Creative workers have a tendency to co-locate in creative places, and their locational decision-making processes have been the topic of numerous studies. Yet, the vast majority of research has traditionally focused on the quintessential creative cities and metropolises. Much less is known about locational decision-making practices of creative workers in the ‘ordinary’ second and third tier cities. This paper aims to explore the mechanisms behind colocation in these smaller cities by looking at the influence and importance of place reputation on the attraction and retention of creative workers. Based upon 43 interviews with co-located Dutch creative entrepreneurs in such cities, we argue that in the absence of the metropolitan appeal, place reputation serves a multifaceted, yet essential role. First, tapping into the global creative city narrative provided creative and/or professional legitimation, as well as personal inspiration. Second, respondents commodified this reputation in their branding practices, which subsequently functioned as a pull-factor for other creative workers. Therefore, even though we observed many creatives do not utilise their local networks in their daily professional or creative work, place reputation afforded the development and sustainability of local buzz and knowledge exchange in cities where these networks did not organically occur.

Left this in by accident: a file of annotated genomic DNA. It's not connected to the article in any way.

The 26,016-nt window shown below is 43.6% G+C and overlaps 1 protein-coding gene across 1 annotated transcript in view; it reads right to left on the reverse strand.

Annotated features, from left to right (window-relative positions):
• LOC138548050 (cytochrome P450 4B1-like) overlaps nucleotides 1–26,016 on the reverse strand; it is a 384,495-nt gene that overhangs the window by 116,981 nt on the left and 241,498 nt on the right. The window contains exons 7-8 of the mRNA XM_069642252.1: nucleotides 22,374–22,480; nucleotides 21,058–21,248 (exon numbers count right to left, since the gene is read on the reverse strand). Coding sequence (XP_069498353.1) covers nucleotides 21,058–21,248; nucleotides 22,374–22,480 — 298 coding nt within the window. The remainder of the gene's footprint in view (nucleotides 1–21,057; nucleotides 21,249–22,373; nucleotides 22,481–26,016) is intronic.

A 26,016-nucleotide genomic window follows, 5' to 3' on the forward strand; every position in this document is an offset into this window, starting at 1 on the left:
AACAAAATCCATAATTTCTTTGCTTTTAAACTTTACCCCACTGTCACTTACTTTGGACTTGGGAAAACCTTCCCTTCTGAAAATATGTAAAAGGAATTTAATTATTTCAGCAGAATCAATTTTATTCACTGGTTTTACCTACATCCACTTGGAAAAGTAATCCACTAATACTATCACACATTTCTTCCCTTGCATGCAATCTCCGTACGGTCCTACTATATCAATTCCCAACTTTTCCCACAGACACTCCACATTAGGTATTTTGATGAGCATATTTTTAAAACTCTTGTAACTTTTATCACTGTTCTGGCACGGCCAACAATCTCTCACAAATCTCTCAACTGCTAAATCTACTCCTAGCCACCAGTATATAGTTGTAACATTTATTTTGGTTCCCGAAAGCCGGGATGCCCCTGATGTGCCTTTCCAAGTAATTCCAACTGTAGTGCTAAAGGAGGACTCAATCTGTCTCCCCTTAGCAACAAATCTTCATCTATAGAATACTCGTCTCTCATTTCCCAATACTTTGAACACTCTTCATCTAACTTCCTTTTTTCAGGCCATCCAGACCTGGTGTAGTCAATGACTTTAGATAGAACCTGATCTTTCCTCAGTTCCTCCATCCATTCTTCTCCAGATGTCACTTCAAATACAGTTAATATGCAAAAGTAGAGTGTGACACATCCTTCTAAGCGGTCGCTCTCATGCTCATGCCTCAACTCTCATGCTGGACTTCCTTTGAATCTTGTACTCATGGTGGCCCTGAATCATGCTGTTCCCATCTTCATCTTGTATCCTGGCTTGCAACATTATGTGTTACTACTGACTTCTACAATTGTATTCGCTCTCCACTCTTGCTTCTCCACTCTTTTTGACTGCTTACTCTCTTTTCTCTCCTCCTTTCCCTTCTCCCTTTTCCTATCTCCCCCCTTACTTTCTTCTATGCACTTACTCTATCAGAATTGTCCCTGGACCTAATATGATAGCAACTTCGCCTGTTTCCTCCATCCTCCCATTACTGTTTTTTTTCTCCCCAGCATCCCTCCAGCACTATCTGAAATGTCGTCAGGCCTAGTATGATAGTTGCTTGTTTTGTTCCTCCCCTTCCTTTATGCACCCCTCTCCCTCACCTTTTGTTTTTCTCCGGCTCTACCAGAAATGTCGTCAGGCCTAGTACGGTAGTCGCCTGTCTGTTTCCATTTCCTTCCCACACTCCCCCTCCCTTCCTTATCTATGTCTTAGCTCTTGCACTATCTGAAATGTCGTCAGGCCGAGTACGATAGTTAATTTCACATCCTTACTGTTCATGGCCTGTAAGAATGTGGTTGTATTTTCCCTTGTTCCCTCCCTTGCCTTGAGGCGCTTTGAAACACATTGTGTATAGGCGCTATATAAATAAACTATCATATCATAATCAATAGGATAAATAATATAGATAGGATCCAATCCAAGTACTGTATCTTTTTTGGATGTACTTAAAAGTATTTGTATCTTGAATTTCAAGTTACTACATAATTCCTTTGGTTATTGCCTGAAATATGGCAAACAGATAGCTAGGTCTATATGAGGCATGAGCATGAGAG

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Creative Industries Journal
Erasmus School of History, Culture and Communication (ESHCC)